Tuesday, November 27, 2018

Texas ICF Consents

There are roughly 700-800 ICF/IID programs in Texas and all have a need for consents to meet the federal and state standards.  Sometimes the two, federal and state, can appear to be at odds with one another, but regardless of your view on that issue Texas has a specific avenue to obtain consent for just about any issue.  In the ICF, you need consent to spend money on a t-shirt up to consent for psychotropic medications.   I work with facilities that have upward of five different types of consents depending on the person's ability (client).

There is an easy way to decide what type of consent is needed in Texas.  You have only a handful of avenues as described below:

  1. Guardian - no matter what age the guardian gives the approval for just about everything including psychotropic medications. 
  2. Surrogate Decision Maker - an involved family member can give consent for just about everything except psychotropic medications and certain medical procedures - but very limited in that area.
  3. Person - the person (client) can give consent if the IDTeam has assessed them to have the ability to give informed consent.
  4. IDTeam - when a person can not give consent, the IDTeam can give consent for things like spending, and daily needs, but can not for medical issues, psychotropic medications or highly restrictive procedures (usually restrictive behavior plans, etc.)
  5. Supportive Decision Maker - not really making a decision, but providing the information to the person (client), giving him or her options and then providing the person's answer back to the IDTeam - this helps when a person needs support to make decisions. 
  6. Surrogate Decision Making Committee - a group of volunteers through the state makes decisions on anything not reserved for the Surrogate Decision Maker, or the IDTeam - can make decisions on psychotropic medications, medical procedures, and restrictive procedures. 

Friday, July 27, 2018

Make a Difference Again

QIDPs or QDDPs are unique individuals.  These hard-working and often underpaid staff members are given an ultimate charge in their jobs...They are to "Coordinate" and oversee the "Services" for a client.  The "Client" naturally, is a human being, a person, an individual, a resident, a consumer, or perhaps the most important title....they have their own individual names.  That name is known by the QIDP, the needs of that person is known by the QIDP, and the services have to be coordinated and overseen by the QIDP are known.  That's an awesome responsibility.  At the core of everything a QIDP does, rest the client.  It is the QIDP's ultimate responsibility to make a difference in the lives of the people he or she serves.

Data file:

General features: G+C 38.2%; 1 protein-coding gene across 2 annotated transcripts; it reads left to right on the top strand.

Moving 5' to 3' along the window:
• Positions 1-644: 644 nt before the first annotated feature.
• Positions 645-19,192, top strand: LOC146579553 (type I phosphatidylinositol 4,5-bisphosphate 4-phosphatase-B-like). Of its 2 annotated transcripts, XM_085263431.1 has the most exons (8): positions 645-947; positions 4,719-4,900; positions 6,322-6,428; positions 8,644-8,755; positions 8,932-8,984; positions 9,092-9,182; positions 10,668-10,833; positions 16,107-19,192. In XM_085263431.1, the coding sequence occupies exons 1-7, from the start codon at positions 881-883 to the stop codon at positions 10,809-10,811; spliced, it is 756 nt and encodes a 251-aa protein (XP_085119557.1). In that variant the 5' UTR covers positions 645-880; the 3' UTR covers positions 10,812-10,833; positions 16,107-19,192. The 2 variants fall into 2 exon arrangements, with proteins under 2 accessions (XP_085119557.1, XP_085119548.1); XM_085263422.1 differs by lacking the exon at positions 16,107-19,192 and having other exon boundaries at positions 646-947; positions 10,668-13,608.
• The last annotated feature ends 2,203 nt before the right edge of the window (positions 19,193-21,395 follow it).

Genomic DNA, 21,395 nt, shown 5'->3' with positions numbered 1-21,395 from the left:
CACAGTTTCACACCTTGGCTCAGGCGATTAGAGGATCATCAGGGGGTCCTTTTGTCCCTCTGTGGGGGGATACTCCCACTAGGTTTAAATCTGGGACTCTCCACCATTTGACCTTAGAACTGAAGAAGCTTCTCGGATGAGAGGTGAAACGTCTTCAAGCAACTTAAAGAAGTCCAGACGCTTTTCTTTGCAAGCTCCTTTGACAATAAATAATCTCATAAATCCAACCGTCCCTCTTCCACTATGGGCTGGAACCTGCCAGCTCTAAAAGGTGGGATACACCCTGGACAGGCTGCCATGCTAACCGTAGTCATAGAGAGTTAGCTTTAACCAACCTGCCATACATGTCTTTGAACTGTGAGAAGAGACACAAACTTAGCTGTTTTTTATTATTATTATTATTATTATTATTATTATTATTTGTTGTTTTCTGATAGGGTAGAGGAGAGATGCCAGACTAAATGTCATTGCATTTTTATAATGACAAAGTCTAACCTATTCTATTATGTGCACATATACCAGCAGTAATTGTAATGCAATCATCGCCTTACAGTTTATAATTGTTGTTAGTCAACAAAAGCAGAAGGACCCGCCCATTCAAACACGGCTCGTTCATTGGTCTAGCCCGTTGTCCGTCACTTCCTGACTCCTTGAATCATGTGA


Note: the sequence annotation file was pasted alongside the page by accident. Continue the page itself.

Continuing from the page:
Many years ago I watched a Star Trek movie that featured both the famous Captain Kirk and Captain Picard.  During one scene in the movie, Kirk asked Picard, "Are you close to retirement?" in which Picard answered, "I hope not."  Then Kirk asked, "Are they going to promote you?" and Picard answered, "Not that I'm aware of."  At that point, Kirk said, "Don't.  Don't let them retire you, don't let them promote you because as long as you sit in that chair, you can make a difference."  The movie goes on to eventually have Picard challenge Kirk to "Make a difference again," and so goes the movie, but the point was that as Captain of the ship, Picard did not have to do everything, but he had to "Coordinate" and oversee the "Services" of the entire ship.  Those decisions, his knowledge, and his commitment to his crew can be akin to the knowledge and commitment a QIDP has to have to the clients...the people, that he or she serves.  It doesn't matter whether you are a QIDP for one year, ten years or twenty years, the fact is as Kirk said, "...as long as you sit in that chair, you can make a difference."

It's been a while since I posted an article here.  I would like to think its because I've been "Making a difference," or more importantly Changing Lives.   Perhaps the more narrow view to take would be to promote the question, "Am I changing a life?"  If the answer is "yes," then I'm doing not only my job, but I'm making a difference.  If on the other hand, the answer is "No."  Then it's time to take the same challenge that Picard issued to Kirk..."Make a difference again". 

Remember, as long as you sit in that chair, you're the QIDP and you can make a difference...you can change lives for the better.  It takes work, it takes dedication, it takes knowledge, but the reward is a life changed for the better and not much can beat that.